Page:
Color Coded Paragraph Frames Topic Sentence Supporting Details plus transition Elaboration Supporting Details plus transition Elaboration Supporting Details plus transition Conclusion
Color Coded Paragraph Frames Why was the author embarrassed during dinner? The author was embarrassed during dinner several times. The first time she was embarrassed was when her relatives licked the ends of their chopsticks and reached across the table. They put their chopsticks into the plates of food. Secondly, she was embarrassed when her father poked his chopstick into the eye of the fish. She said she wanted to disappear after he said, “Amy, your favorite.” The final straw to her embarrassment, was when her father belched at the table. Even though he explained the custom, she was “stunned into silence”.The author was embarrassed many times during dinner because her culture was different from that of her guest.
A model for teaching and assessing Developed when researchers asked the question, “What are the traits of good writing?” What is “6 Traits”?
Language proficiency issues generate even more issues in developing good writing LEPs bring many different skill-levels to the process 6 Traits is flexible and standards-based, allowing you to evaluate each student against his or her own progress How Can 6 Traits Help LEPs?
Holistic approach Address each trait separately Rubric Assessment
Ideas Organization Voice Word Choice Sentence Fluency Conventions Introducing: The Traits
The content of the piece. -- p. 35 Ideas
Select an idea Narrow the idea Elaborate on the idea Discover the best information to convey the idea Ideas
Select an idea (the topic) Narrow the idea (focus) Elaborate on the idea (development) Discover the best information to convey the idea (details) Ideas
Organization is the internal structure of the piece, the thread of central meaning, the pattern of logic. -- p. 70 Organization
An inviting introduction gets the reader started and gives clues about what is to come. Thoughtful transitions link key points and ideas. Sequencing should be logical, purposeful, and effective. Pacing – speeding up for wide angle and slowing down for close-ups – should be under control. A satisfying conclusion wraps it all up, yet leaves the reader with something to wonder about. Organization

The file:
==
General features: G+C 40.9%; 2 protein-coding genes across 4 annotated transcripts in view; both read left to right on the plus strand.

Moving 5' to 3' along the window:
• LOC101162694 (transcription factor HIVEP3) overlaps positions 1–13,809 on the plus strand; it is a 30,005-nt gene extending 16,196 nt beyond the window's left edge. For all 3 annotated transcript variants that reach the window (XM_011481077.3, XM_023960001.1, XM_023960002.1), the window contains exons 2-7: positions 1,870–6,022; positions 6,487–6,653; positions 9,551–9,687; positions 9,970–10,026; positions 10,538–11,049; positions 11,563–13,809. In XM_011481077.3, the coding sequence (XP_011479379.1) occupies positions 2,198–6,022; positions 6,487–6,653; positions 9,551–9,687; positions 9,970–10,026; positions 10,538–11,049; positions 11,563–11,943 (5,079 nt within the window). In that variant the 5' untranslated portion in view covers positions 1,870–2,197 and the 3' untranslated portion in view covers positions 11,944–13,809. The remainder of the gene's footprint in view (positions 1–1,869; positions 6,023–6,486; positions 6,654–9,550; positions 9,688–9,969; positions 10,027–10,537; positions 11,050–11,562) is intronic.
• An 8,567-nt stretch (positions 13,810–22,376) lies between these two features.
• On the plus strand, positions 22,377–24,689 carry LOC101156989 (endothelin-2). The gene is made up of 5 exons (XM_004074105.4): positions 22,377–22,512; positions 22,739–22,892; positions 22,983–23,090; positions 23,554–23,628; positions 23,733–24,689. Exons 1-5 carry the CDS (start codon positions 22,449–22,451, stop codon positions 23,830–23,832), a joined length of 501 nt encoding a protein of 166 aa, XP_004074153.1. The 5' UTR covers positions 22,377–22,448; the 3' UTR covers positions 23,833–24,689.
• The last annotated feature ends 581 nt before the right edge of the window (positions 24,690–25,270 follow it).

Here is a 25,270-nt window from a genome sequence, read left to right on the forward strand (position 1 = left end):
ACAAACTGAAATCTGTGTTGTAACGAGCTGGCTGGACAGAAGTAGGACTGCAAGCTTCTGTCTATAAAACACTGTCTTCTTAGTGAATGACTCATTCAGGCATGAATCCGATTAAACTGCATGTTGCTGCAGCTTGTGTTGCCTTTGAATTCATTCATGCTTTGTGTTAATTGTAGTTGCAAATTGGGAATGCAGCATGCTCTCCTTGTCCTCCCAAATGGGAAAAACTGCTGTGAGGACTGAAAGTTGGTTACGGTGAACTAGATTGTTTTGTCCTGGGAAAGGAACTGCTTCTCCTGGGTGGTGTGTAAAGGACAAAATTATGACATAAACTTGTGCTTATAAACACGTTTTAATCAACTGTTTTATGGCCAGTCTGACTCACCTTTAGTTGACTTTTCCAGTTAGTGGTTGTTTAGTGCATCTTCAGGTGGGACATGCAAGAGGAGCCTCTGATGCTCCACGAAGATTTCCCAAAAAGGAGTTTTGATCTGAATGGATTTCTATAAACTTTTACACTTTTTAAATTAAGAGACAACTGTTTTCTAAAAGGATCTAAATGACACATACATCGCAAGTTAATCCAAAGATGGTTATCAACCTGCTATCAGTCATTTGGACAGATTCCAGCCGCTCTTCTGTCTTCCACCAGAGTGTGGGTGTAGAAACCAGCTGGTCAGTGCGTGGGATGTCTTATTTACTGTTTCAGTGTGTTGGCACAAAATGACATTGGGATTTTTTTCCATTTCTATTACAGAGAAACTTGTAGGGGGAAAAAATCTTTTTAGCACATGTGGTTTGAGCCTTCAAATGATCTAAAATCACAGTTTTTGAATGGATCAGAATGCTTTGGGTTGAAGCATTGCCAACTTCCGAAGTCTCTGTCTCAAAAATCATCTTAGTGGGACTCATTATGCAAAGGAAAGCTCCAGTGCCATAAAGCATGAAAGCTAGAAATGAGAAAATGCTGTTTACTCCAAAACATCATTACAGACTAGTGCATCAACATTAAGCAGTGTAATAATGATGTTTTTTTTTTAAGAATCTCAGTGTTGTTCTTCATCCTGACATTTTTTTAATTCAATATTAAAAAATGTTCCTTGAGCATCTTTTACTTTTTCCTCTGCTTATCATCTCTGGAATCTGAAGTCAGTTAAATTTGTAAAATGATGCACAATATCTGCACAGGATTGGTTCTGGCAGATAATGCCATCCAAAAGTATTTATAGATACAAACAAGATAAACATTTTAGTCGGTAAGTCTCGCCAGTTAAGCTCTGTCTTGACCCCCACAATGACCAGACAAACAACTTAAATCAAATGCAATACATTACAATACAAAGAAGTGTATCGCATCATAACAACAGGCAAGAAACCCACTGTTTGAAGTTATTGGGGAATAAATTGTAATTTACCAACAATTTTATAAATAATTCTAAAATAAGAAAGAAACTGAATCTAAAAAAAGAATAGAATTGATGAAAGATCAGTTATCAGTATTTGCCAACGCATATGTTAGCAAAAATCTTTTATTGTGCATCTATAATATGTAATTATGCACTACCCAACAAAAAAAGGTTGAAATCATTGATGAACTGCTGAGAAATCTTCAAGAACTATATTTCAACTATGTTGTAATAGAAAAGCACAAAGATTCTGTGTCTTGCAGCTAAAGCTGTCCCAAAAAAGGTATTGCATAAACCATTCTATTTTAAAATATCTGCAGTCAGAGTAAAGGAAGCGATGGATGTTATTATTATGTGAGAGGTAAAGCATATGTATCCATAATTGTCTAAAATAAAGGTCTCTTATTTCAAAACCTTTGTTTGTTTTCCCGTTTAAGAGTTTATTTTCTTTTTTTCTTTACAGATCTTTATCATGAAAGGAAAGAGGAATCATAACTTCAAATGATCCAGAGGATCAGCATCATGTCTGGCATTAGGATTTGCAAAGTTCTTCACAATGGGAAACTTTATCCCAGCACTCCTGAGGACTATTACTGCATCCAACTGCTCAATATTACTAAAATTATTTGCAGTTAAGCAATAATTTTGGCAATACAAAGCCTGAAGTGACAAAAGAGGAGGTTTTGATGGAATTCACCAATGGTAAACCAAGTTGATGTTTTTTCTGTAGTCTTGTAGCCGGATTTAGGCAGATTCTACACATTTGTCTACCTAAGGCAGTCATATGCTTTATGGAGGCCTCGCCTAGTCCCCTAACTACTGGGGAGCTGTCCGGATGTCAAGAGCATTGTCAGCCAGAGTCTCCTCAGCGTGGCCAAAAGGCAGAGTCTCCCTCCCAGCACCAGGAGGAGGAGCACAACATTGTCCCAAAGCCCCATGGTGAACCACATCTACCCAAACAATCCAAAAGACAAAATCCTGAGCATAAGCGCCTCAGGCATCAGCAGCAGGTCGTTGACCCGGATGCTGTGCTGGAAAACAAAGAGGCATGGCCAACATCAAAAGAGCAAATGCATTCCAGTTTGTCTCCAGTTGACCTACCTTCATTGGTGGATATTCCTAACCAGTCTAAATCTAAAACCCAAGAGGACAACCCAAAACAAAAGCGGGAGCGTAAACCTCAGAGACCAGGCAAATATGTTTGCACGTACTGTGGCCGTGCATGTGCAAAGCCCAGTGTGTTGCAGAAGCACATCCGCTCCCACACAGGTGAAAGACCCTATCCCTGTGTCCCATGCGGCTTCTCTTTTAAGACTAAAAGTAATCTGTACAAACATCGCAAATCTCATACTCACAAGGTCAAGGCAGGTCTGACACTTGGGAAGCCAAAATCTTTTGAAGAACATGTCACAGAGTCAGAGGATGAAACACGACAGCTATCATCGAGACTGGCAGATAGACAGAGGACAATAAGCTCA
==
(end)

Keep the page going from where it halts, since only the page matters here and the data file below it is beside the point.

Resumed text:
An inviting introduction gets the reader started and gives clues about what is to come. Thoughtful transitions link key points and ideas. Sequencing should be logical, purposeful, and effective. Pacing – speeding up for wide angle and slowing down for close-ups – should be under control. A satisfying conclusion wraps it all up, yet leaves the reader with something to wonder about. -- p. 71 Organization
Voice is the golden thread that runs through a piece of writing. It’s how the reader knows it is really you. -- p. 102 Voice
Where the writer reveals their personality Very difficult to teach Use quality writing for examples Seems to be best achieved through honesty Voice
At minimum, writing should evidence an awareness of: Audience Context Significance of the topic Attempting to connect the audience to the writing Voice
… the use of rich, colorful, precise language that communicates not just in a functional way, but also in a way that moves and enlightens the reader. -- p. 142 Word Choice
Precision Clarity Variety “grade-level appropriateness” Word Choice
An area of weakness for our students Strong vocabulary is developed through reading That vocabulary can be wonderfully reinforced through its application in writing Word Choice
Fluent writing is graceful, varied, rhythmic – almost musical. It’s easy to read aloud. -- p. 178 Sentence Fluency
Is best described by what to avoid: Repetitive sentence structures Short, choppy sentences Incorrect sentence structures Sentence Fluency
LEPs need to work on this trait Overtly teach varied sentence structures On rewrites, challenge students to use the same words in new ways Sentence Fluency
Almost anything a copy editor deals with comes under the heading of conventions: punctuation, grammar and usage, capitalization, and paragraphing. -- p. 214 Conventions
Spelling Grammar Punctuation Conventions